(viii) What is Belsly's opinion about Saussure's theory?
(ix) Explain the Post-Saussurean notion that the transparency of language is an illusion.
(x) What is post-structuralism?
(xi) What are the three kinds of the texts mention by Belsey?
(xii) What do you understand by Dialectical Text?
(xiii) Differentiate between Dialectical and the Rhetorical Text.
(xiv) Critical Practice is produced with a bias in favour of the Interrogative Text. Do you agree?
(xv) Discuss the concept of split and unfixed subject with reference to the Interrogative Text.
(i) What, according to Lacan, are the three stages of child development?
(ii) In what ways did New Critics change the approach of criticism towards a literary text?
(iii) How can meaning be constructed by reproducing what is familiar?
(iv) Discuss Belsey's arguments in the favour of structural criticism.
(v) What are the three features that describe a Classic Realist text?
(vi) Define the terms ideology and discourse and explain their relationship to each other.
(vii) How does ideology shape the subject? Can the subject find its way out of ideology?
(viii) "There is no criticism without ideology". How does Belsey argue this thesis?
6. CRITICAL APPRECIATION OF IMPORTANT POEMS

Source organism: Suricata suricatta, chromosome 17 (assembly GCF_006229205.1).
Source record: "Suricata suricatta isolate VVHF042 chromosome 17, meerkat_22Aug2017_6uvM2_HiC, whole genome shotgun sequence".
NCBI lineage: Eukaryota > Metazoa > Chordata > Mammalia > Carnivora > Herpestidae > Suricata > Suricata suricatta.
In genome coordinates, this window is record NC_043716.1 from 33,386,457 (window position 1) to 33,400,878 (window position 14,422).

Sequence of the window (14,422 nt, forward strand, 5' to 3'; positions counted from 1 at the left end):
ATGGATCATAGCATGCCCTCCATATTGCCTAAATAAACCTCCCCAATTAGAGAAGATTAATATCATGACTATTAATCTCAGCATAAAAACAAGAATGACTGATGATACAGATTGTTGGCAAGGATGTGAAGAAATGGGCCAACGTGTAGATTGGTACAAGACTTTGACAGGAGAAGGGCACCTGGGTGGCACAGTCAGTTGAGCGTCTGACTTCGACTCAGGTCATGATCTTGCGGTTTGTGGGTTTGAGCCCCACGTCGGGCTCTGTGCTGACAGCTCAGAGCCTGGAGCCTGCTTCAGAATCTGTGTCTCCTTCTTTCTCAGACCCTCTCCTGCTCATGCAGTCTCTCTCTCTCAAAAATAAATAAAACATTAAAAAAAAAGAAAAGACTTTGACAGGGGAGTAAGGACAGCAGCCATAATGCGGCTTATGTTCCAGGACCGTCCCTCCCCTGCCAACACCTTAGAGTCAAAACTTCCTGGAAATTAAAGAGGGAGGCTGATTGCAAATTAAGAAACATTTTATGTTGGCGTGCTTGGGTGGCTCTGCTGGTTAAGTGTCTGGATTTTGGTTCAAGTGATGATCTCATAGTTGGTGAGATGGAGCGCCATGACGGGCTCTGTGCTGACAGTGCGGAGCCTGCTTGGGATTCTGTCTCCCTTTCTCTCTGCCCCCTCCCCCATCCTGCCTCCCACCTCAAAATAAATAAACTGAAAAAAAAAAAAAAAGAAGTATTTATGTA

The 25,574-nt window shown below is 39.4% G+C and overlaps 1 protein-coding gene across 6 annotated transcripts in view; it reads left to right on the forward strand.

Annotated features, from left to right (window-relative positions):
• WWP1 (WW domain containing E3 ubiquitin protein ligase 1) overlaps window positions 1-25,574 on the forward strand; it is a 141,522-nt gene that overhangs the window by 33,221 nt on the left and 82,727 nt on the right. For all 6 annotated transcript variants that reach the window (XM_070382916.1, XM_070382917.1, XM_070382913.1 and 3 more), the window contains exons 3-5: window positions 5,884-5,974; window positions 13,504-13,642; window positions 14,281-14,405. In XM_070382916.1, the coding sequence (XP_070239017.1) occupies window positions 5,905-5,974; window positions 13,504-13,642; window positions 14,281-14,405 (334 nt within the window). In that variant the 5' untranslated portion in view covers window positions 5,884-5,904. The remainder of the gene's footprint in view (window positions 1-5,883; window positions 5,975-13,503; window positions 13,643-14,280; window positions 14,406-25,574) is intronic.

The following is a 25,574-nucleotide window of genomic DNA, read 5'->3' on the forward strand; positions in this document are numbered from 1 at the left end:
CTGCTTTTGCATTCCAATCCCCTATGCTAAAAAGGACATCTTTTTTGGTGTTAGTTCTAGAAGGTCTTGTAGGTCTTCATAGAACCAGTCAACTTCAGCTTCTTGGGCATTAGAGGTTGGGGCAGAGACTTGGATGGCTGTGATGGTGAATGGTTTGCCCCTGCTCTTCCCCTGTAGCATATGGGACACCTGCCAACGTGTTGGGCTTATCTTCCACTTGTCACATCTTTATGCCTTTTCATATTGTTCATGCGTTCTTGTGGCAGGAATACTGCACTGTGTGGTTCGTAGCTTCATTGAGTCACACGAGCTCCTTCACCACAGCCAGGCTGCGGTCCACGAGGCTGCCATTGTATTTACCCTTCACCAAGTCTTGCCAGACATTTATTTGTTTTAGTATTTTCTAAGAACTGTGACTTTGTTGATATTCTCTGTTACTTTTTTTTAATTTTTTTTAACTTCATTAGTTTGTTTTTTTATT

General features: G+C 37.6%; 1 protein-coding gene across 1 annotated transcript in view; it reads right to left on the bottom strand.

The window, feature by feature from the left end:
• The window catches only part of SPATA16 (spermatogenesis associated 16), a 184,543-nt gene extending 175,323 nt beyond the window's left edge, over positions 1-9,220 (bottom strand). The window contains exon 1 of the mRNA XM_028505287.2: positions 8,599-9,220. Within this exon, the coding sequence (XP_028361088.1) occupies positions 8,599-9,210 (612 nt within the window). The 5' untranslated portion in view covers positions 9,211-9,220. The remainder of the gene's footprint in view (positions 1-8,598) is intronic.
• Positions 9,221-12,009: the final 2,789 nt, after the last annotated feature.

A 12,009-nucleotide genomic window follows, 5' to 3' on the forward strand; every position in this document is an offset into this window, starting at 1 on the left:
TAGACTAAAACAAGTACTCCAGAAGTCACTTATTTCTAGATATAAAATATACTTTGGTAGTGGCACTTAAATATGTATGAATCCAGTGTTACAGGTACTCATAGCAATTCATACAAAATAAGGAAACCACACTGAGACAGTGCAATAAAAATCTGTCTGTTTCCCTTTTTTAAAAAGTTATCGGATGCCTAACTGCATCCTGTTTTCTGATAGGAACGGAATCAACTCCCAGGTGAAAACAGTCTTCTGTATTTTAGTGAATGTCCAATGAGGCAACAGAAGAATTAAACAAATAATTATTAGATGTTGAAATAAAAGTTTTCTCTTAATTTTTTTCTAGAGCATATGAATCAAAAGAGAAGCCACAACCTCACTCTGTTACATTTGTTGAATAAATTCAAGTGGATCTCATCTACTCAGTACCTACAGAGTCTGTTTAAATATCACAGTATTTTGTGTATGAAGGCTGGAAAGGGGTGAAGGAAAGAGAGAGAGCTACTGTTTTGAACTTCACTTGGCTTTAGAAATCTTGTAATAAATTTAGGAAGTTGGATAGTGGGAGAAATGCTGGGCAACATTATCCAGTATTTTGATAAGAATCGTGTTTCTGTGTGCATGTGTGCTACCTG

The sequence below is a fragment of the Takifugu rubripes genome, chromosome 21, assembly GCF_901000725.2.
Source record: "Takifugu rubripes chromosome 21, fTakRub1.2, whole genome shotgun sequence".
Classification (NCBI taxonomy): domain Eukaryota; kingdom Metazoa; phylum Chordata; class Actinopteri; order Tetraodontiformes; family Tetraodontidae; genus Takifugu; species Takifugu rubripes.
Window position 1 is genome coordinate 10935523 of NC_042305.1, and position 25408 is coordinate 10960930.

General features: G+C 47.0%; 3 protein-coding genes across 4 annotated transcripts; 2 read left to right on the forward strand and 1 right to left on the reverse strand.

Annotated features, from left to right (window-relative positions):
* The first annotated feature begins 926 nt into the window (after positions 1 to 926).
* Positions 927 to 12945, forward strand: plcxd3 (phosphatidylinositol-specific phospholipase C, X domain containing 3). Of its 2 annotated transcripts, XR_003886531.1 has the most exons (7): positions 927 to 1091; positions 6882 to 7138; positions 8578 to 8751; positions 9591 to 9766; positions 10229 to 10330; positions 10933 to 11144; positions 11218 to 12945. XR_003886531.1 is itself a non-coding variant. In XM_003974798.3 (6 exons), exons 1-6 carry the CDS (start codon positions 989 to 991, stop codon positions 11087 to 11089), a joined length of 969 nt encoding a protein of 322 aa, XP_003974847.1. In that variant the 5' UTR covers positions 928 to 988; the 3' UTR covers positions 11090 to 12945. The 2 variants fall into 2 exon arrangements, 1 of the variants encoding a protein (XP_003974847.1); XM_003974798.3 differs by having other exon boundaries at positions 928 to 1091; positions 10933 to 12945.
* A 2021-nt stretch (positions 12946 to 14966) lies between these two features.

33. Critically evaluate the following.
(i) When all the world is young, lad,
And all the trees are green;
And every goose a swan, lad,
And every lass a queen;
Then hey for boot and horse, lad,
And round the world away!
Young blood must have its course, lad,
And every dog his day.
When all the world is old, lad,
And all the trees are brown;
And all the sport is stale, lad,
And all the wheels run down;
Creep home, and take your place there
The spent and maim'd among;
God grant you find one face there
You loved when all was young!
And I was filled with such delight
As prisoned birds must find in freedom,
Winging wildly across the white
Orchards and dark-green fields; on --on--and out of sight.
Everyone's voice was suddenly lifted;
And beauty came like the setting sun:
My heart was shaken with tears; and horror
Drifted away ... O, but Everyone
Was a bird; and the song was wordless; the singing will never be done.
(i) Never seek to tell they love
Love that never told can be
For the gentle wind does move
I told my love I told my love
I told her all my heart
Trembling cold in ghastly fears
Ah she doth depart
Soon as she was gone from me
A traveller came by
O was no deny
Long draughts of quiet
As a purgation
Who I am;
Will lie o'nights
In the bony arms
Of Reality and be comforted.
(i) 'Nature' is what we see --
The Hill -- the Afternoon --
Squirrel -- Eclipse -- the Bumble bee --
Nay -- Nature is Heaven --
Nature is what we hear --
The Bobolink -- the Sea --
Thunder -- the Cricket --
Nay -- Nature is Harmony --
Nature is what we know --
Yet have no art to say --
So impotent Our Wisdom is
To her Simplicity.
Change like this to a deeper roar?
What would it take my standing there for,
Holding open a restive door,
Looking down hill to a frothy shore?
Summer was past and the day was past.
Sombre clouds in the west were massed.
Out on the porch's sagging floor,
Leaves got up in a coil and hissed,
Blindly struck at my knee and missed.
Something sinister in the tone
Told me my secret must be known.
Word I was in the house alone
Somehow must have gotten abroad,
Word I was in my life alone,
Word I had no one left but God.